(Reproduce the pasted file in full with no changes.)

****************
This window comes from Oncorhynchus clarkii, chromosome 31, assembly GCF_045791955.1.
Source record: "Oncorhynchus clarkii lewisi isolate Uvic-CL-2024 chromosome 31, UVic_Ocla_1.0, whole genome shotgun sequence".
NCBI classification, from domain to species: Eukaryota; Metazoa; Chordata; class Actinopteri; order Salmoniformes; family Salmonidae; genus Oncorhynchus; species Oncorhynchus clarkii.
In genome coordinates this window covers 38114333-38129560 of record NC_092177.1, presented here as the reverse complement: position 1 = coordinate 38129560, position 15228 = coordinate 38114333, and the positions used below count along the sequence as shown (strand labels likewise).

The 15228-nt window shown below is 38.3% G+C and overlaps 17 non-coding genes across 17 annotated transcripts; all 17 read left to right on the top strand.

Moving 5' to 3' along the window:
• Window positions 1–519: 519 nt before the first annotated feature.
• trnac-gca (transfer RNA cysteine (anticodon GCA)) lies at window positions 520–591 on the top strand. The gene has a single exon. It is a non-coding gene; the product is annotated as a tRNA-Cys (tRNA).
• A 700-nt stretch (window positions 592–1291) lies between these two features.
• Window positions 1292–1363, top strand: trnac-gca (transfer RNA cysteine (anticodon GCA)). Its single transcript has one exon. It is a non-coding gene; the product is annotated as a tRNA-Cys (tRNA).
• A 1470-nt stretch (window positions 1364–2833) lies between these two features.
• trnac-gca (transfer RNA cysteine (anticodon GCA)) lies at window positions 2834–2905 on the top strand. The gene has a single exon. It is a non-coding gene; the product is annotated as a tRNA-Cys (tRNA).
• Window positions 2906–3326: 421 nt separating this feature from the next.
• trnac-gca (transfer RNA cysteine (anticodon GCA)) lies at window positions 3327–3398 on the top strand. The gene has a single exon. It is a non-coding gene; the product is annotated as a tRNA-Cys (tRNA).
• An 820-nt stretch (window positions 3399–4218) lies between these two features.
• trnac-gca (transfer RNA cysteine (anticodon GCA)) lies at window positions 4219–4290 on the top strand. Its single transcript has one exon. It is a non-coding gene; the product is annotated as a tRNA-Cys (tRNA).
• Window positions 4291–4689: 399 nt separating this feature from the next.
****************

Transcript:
This window comes from Oncorhynchus clarkii, chromosome 31, assembly GCF_045791955.1.
Source record: "Oncorhynchus clarkii lewisi isolate Uvic-CL-2024 chromosome 31, UVic_Ocla_1.0, whole genome shotgun sequence".
NCBI classification, from domain to species: Eukaryota; Metazoa; Chordata; class Actinopteri; order Salmoniformes; family Salmonidae; genus Oncorhynchus; species Oncorhynchus clarkii.
In genome coordinates this window covers 38114333-38129560 of record NC_092177.1, presented here as the reverse complement: position 1 = coordinate 38129560, position 15228 = coordinate 38114333, and the positions used below count along the sequence as shown (strand labels likewise).

The 15228-nt window shown below is 38.3% G+C and overlaps 17 non-coding genes across 17 annotated transcripts; all 17 read left to right on the top strand.

Moving 5' to 3' along the window:
• Window positions 1–519: 519 nt before the first annotated feature.
• trnac-gca (transfer RNA cysteine (anticodon GCA)) lies at window positions 520–591 on the top strand. The gene has a single exon. It is a non-coding gene; the product is annotated as a tRNA-Cys (tRNA).
• A 700-nt stretch (window positions 592–1291) lies between these two features.
• Window positions 1292–1363, top strand: trnac-gca (transfer RNA cysteine (anticodon GCA)). Its single transcript has one exon. It is a non-coding gene; the product is annotated as a tRNA-Cys (tRNA).
• A 1470-nt stretch (window positions 1364–2833) lies between these two features.
• trnac-gca (transfer RNA cysteine (anticodon GCA)) lies at window positions 2834–2905 on the top strand. The gene has a single exon. It is a non-coding gene; the product is annotated as a tRNA-Cys (tRNA).
• Window positions 2906–3326: 421 nt separating this feature from the next.
• trnac-gca (transfer RNA cysteine (anticodon GCA)) lies at window positions 3327–3398 on the top strand. The gene has a single exon. It is a non-coding gene; the product is annotated as a tRNA-Cys (tRNA).
• An 820-nt stretch (window positions 3399–4218) lies between these two features.
• trnac-gca (transfer RNA cysteine (anticodon GCA)) lies at window positions 4219–4290 on the top strand. Its single transcript has one exon. It is a non-coding gene; the product is annotated as a tRNA-Cys (tRNA).
• Window positions 4291–4689: 399 nt separating this feature from the next.